Cdk4 and cdk6 have been widely thought to be essential but redundant for initiation of the cell cycle in response to growth regulatory signals. In contradiction to this concept, recent genetic evidence indicates that cdk4 and cdk6 are not essential for early development, nor for proliferation of primary cells in culture. However, this insensitivity to cdk4/6 loss may be ascribed to compensation, since """"""""free"""""""" D-type cyclins in cdk4/6 knockout cells appear able to activate cdk2 to allow proliferation. Further, considerable evidence now exists to support a crucial role of cdk4/6 in transformed and tumor cells. For example, cdk4 knockout fibroblasts resist transformation and mice lacking the ability of cyclin D1 to activate cdk4/6 are resistant to ErbB2-induced mammary tumors. The role of cdk6 in tumorigenesis is poorly understood, however recent studies have revealed a novel function of cdk6 in the differentiation of some cell types. For example, mice lacking cdk6 show defects in T cell proliferation. Importantly, conventional knockout experiments may underestimate the impact of specific subunits on development and cancer, due to promiscuity of D cyclin subunits that activate different cdks when their """"""""proper"""""""" partners are lost. To clarify the role of cdk6 in cell cycle control and tumorigenesis using refined genetic tools, we have generated mice with targeted mutations in Cdk6. These knockin alleles generate hyperactive or inactive kinase subunits that may better mimic hyperactivation of cdk6 in tumor cells or model pharmaceutical intervention, respectively. We have found that loss of cdk6 or specific inactivation of cdk6 kinase function greatly reduces thymocyte numbers and significantly reduces proliferation in DN2 cells while concomitantly increasing the DN3 fraction. Conversely, the INK4-insensitive, hyperactive CDK6R31C allele increases thymic cellularity, consistent with increased proliferation of most T cell subsets, most notably the DN2 and CD8+ fractions. However, this increase in proliferation is countered by increased apoptosis, which may limit thymocyte expansion and tumorigenesis. Notably, preliminary analysis of LCK-myrAKT;cdk6-/- mice shows a complete absence of tumors, in contrast to LCK-myrAKT;cdk6WT mice, which quickly succumb to massive T cell tumors. Together, these data demonstrate that cdk6 is an important regulator of T cell proliferation and development, and may be crucial in some forms of T cell leukemia and lymphoma. Cdk6 may thus prove to be a valuable therapeutic candidate for treatment of both T cell tumors and immune disorders. To further characterize the role of cdk6 mutants in T cell development in mice, with particular emphasis on early progenitor function and formation of T cell cancers, we propose to (1) Assess the role of Cdk6 in extra-thymic T cell progenitors and determine the source of alterations in CD25 and CD44 expression in Cdk6-mutant thymocytes;(2) Determine the impact of cdk6 loss or mutation on AKT-induced tumors in the thymus;and (3) Determine if loss of p53 collaborates with cdk6 hyperactivity in R31C thymocytes and study the effects of cdk6 loss of function on tumor formation in p53 mutant mice.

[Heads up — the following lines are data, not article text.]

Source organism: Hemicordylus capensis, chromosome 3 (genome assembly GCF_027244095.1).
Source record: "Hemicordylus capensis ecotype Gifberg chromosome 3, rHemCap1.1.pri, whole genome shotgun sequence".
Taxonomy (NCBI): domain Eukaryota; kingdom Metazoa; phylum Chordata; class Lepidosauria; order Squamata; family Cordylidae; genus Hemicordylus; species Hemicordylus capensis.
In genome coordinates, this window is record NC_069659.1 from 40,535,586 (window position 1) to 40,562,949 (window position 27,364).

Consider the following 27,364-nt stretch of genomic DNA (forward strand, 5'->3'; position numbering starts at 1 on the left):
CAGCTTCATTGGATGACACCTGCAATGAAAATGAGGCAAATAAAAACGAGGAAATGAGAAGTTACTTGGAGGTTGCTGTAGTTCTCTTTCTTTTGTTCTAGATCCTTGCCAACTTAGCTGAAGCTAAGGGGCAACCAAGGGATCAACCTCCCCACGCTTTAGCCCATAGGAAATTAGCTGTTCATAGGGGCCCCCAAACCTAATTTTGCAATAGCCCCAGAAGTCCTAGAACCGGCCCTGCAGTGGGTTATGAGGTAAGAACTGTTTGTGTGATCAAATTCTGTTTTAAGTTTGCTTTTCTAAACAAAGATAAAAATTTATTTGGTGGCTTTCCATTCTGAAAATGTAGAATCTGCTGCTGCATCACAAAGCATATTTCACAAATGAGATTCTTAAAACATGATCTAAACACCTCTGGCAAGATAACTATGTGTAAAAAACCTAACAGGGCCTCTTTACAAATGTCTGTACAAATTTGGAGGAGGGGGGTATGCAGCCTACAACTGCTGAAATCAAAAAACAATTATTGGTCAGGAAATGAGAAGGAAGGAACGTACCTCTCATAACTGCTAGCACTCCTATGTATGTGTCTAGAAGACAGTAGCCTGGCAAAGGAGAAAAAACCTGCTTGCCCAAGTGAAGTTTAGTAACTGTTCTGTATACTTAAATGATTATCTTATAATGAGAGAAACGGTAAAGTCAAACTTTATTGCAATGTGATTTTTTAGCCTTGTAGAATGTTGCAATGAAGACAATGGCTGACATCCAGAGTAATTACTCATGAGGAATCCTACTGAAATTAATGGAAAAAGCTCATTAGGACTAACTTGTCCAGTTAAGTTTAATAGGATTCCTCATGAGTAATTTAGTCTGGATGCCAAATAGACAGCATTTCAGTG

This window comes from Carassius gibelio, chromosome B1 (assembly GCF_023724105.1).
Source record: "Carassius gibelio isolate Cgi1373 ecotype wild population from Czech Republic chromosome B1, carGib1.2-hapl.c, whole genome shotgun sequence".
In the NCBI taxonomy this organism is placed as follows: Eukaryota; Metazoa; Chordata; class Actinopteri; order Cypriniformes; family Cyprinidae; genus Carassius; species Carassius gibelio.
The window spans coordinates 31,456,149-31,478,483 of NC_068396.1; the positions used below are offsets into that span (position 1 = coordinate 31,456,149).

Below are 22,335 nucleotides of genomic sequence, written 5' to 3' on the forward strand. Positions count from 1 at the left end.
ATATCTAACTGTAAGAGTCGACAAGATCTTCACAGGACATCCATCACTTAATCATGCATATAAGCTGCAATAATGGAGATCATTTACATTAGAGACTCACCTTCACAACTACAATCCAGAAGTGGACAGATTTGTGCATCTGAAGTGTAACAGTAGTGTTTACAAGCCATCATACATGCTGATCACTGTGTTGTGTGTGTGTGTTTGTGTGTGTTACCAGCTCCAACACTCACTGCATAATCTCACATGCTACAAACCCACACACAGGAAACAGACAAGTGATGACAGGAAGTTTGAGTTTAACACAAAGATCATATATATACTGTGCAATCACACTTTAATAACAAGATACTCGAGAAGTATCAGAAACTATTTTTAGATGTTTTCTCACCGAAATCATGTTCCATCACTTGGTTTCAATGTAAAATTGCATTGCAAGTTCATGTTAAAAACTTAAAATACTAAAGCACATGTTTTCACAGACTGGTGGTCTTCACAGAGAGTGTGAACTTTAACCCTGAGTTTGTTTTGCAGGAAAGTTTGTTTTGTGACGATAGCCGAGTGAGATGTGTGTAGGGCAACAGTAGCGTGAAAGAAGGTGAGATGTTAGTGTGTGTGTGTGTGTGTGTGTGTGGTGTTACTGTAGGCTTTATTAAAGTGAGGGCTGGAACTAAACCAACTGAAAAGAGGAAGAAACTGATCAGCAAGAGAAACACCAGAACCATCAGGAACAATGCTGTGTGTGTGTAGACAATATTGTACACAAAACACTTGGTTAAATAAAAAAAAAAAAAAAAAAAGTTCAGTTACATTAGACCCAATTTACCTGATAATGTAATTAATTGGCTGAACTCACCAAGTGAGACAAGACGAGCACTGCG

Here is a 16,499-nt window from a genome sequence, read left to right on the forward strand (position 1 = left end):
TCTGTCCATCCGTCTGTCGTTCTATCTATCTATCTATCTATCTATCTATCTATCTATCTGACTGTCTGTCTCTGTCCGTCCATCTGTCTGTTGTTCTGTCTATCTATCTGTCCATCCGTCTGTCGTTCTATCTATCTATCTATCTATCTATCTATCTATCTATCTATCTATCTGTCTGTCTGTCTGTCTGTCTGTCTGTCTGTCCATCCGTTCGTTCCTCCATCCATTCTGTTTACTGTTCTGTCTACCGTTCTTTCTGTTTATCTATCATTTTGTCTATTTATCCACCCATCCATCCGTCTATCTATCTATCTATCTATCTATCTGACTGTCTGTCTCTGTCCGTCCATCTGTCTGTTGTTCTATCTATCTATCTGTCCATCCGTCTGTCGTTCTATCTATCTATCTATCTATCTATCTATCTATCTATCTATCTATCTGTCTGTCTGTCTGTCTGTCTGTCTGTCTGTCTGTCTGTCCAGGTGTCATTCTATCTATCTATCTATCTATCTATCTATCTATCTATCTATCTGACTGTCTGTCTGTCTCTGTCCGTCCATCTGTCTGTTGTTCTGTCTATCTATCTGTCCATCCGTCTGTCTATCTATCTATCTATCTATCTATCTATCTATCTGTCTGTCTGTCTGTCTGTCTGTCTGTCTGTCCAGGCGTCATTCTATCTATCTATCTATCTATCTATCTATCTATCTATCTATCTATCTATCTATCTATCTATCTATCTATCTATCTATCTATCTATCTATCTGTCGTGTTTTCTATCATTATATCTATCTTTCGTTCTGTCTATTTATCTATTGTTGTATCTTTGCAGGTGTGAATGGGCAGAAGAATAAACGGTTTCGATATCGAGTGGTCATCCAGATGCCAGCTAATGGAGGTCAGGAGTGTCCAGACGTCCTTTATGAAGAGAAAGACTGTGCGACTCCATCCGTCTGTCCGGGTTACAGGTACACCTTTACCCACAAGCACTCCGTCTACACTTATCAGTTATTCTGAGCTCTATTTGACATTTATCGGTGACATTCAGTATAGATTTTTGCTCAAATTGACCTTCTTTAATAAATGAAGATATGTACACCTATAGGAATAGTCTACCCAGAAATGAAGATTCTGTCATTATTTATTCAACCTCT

It has become increasingly clear that the enzymes that control the ability of cells to divide play key roles in stem and progenitor cells that act in cellular differentiation, the process whereby cells acquire their specific functions in adult tissue, and also in tumor formation. Here we describe our extensive preliminary studies of cdk6, a cell division control enzyme that we show is key to the formation of normal T cells in the thymus and we find that loss of this enzyme prevents T cell tumor formation. The studies we propose herein are aimed at using unique, genetically altered mice that we have produced to understand the role of cdk6 in T cell development and tumorigensis in an effort to learn how to best target this enzyme with future therapeutics.
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